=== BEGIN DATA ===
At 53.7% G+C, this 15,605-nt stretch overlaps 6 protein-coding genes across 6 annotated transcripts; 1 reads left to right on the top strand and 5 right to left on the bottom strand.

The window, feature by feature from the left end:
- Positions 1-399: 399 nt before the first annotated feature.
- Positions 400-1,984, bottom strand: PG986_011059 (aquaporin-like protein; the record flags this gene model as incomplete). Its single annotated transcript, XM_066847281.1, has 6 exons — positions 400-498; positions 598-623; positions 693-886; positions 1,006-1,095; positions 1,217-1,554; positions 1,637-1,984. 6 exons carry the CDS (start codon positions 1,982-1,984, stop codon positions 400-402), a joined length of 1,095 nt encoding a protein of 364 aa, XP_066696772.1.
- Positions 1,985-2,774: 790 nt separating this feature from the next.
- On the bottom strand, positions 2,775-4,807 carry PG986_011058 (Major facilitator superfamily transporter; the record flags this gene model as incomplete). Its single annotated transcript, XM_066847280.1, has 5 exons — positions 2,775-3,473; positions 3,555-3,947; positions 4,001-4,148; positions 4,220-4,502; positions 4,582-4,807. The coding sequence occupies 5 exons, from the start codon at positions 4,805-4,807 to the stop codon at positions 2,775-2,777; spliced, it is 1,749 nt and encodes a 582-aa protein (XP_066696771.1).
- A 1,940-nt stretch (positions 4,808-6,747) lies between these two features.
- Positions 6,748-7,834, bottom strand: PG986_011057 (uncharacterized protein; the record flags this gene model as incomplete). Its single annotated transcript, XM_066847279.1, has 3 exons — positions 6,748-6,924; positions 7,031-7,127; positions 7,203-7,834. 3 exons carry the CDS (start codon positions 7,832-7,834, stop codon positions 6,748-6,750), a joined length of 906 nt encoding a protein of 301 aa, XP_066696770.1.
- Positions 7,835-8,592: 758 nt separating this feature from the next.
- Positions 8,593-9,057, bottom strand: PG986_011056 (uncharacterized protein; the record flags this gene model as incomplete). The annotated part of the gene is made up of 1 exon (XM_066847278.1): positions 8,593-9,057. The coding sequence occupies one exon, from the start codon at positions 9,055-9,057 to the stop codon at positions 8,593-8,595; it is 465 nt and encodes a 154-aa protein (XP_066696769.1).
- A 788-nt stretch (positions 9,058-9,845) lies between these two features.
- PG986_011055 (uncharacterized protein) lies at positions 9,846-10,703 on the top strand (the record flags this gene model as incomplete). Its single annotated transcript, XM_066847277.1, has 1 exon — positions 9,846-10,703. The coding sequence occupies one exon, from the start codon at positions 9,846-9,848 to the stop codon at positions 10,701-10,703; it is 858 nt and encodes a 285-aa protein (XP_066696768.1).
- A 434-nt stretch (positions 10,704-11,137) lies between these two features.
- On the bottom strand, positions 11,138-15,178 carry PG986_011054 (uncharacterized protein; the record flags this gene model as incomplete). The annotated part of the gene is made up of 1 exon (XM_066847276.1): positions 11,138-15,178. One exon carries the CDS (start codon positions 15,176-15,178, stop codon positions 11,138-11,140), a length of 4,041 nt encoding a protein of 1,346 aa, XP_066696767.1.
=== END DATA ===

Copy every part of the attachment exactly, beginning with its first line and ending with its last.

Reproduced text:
At 53.7% G+C, this 15,605-nt stretch overlaps 6 protein-coding genes across 6 annotated transcripts; 1 reads left to right on the top strand and 5 right to left on the bottom strand.

The window, feature by feature from the left end:
- Positions 1-399: 399 nt before the first annotated feature.
- Positions 400-1,984, bottom strand: PG986_011059 (aquaporin-like protein; the record flags this gene model as incomplete). Its single annotated transcript, XM_066847281.1, has 6 exons — positions 400-498; positions 598-623; positions 693-886; positions 1,006-1,095; positions 1,217-1,554; positions 1,637-1,984. 6 exons carry the CDS (start codon positions 1,982-1,984, stop codon positions 400-402), a joined length of 1,095 nt encoding a protein of 364 aa, XP_066696772.1.
- Positions 1,985-2,774: 790 nt separating this feature from the next.
- On the bottom strand, positions 2,775-4,807 carry PG986_011058 (Major facilitator superfamily transporter; the record flags this gene model as incomplete). Its single annotated transcript, XM_066847280.1, has 5 exons — positions 2,775-3,473; positions 3,555-3,947; positions 4,001-4,148; positions 4,220-4,502; positions 4,582-4,807. The coding sequence occupies 5 exons, from the start codon at positions 4,805-4,807 to the stop codon at positions 2,775-2,777; spliced, it is 1,749 nt and encodes a 582-aa protein (XP_066696771.1).
- A 1,940-nt stretch (positions 4,808-6,747) lies between these two features.
- Positions 6,748-7,834, bottom strand: PG986_011057 (uncharacterized protein; the record flags this gene model as incomplete). Its single annotated transcript, XM_066847279.1, has 3 exons — positions 6,748-6,924; positions 7,031-7,127; positions 7,203-7,834. 3 exons carry the CDS (start codon positions 7,832-7,834, stop codon positions 6,748-6,750), a joined length of 906 nt encoding a protein of 301 aa, XP_066696770.1.
- Positions 7,835-8,592: 758 nt separating this feature from the next.
- Positions 8,593-9,057, bottom strand: PG986_011056 (uncharacterized protein; the record flags this gene model as incomplete). The annotated part of the gene is made up of 1 exon (XM_066847278.1): positions 8,593-9,057. The coding sequence occupies one exon, from the start codon at positions 9,055-9,057 to the stop codon at positions 8,593-8,595; it is 465 nt and encodes a 154-aa protein (XP_066696769.1).
- A 788-nt stretch (positions 9,058-9,845) lies between these two features.
- PG986_011055 (uncharacterized protein) lies at positions 9,846-10,703 on the top strand (the record flags this gene model as incomplete). Its single annotated transcript, XM_066847277.1, has 1 exon — positions 9,846-10,703. The coding sequence occupies one exon, from the start codon at positions 9,846-9,848 to the stop codon at positions 10,701-10,703; it is 858 nt and encodes a 285-aa protein (XP_066696768.1).
- A 434-nt stretch (positions 10,704-11,137) lies between these two features.
- On the bottom strand, positions 11,138-15,178 carry PG986_011054 (uncharacterized protein; the record flags this gene model as incomplete). The annotated part of the gene is made up of 1 exon (XM_066847276.1): positions 11,138-15,178. One exon carries the CDS (start codon positions 15,176-15,178, stop codon positions 11,138-11,140), a length of 4,041 nt encoding a protein of 1,346 aa, XP_066696767.1.